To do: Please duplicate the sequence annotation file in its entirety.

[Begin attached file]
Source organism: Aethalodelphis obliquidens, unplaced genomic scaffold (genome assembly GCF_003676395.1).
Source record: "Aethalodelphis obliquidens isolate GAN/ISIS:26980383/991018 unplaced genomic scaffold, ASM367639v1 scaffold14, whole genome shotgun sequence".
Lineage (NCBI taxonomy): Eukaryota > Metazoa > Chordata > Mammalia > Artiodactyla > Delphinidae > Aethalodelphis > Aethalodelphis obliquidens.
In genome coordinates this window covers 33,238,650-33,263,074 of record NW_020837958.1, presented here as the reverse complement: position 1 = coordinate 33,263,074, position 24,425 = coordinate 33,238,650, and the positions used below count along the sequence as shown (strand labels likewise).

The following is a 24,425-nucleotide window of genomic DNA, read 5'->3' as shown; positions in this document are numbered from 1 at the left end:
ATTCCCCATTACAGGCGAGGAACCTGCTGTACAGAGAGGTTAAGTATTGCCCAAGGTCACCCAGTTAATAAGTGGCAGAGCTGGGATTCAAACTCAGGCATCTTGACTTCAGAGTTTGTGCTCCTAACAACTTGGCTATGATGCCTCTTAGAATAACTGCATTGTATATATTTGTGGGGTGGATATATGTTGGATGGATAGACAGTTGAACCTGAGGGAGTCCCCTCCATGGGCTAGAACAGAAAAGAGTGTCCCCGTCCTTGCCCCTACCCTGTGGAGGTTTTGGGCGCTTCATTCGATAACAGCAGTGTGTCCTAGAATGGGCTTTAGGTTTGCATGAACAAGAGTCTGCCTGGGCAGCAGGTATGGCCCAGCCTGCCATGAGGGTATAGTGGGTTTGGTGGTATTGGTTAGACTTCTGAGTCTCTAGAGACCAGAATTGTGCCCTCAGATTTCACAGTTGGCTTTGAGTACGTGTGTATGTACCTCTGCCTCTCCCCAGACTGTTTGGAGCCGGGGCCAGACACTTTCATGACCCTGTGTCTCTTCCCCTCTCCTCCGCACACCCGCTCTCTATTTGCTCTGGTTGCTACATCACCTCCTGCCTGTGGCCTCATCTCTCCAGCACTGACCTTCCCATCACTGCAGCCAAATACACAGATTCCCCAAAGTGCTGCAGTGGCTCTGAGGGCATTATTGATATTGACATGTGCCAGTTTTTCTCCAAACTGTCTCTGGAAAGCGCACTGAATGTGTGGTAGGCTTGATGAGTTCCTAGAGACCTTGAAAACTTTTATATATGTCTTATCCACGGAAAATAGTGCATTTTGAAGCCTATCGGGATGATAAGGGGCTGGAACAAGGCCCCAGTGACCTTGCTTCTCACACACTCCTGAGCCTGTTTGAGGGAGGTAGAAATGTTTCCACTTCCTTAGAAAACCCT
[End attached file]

Source organism: Aethalodelphis obliquidens, unplaced genomic scaffold (genome assembly GCF_003676395.1).
Source record: "Aethalodelphis obliquidens isolate GAN/ISIS:26980383/991018 unplaced genomic scaffold, ASM367639v1 scaffold14, whole genome shotgun sequence".
Lineage (NCBI taxonomy): Eukaryota > Metazoa > Chordata > Mammalia > Artiodactyla > Delphinidae > Aethalodelphis > Aethalodelphis obliquidens.
In genome coordinates this window covers 33,238,650-33,263,074 of record NW_020837958.1, presented here as the reverse complement: position 1 = coordinate 33,263,074, position 24,425 = coordinate 33,238,650, and the positions used below count along the sequence as shown (strand labels likewise).

The following is a 24,425-nucleotide window of genomic DNA, read 5'->3' as shown; positions in this document are numbered from 1 at the left end:
ATTCCCCATTACAGGCGAGGAACCTGCTGTACAGAGAGGTTAAGTATTGCCCAAGGTCACCCAGTTAATAAGTGGCAGAGCTGGGATTCAAACTCAGGCATCTTGACTTCAGAGTTTGTGCTCCTAACAACTTGGCTATGATGCCTCTTAGAATAACTGCATTGTATATATTTGTGGGGTGGATATATGTTGGATGGATAGACAGTTGAACCTGAGGGAGTCCCCTCCATGGGCTAGAACAGAAAAGAGTGTCCCCGTCCTTGCCCCTACCCTGTGGAGGTTTTGGGCGCTTCATTCGATAACAGCAGTGTGTCCTAGAATGGGCTTTAGGTTTGCATGAACAAGAGTCTGCCTGGGCAGCAGGTATGGCCCAGCCTGCCATGAGGGTATAGTGGGTTTGGTGGTATTGGTTAGACTTCTGAGTCTCTAGAGACCAGAATTGTGCCCTCAGATTTCACAGTTGGCTTTGAGTACGTGTGTATGTACCTCTGCCTCTCCCCAGACTGTTTGGAGCCGGGGCCAGACACTTTCATGACCCTGTGTCTCTTCCCCTCTCCTCCGCACACCCGCTCTCTATTTGCTCTGGTTGCTACATCACCTCCTGCCTGTGGCCTCATCTCTCCAGCACTGACCTTCCCATCACTGCAGCCAAATACACAGATTCCCCAAAGTGCTGCAGTGGCTCTGAGGGCATTATTGATATTGACATGTGCCAGTTTTTCTCCAAACTGTCTCTGGAAAGCGCACTGAATGTGTGGTAGGCTTGATGAGTTCCTAGAGACCTTGAAAACTTTTATATATGTCTTATCCACGGAAAATAGTGCATTTTGAAGCCTATCGGGATGATAAGGGGCTGGAACAAGGCCCCAGTGACCTTGCTTCTCACACACTCCTGAGCCTGTTTGAGGGAGGTAGAAATGTTTCCACTTCCTTAGAAAACCCT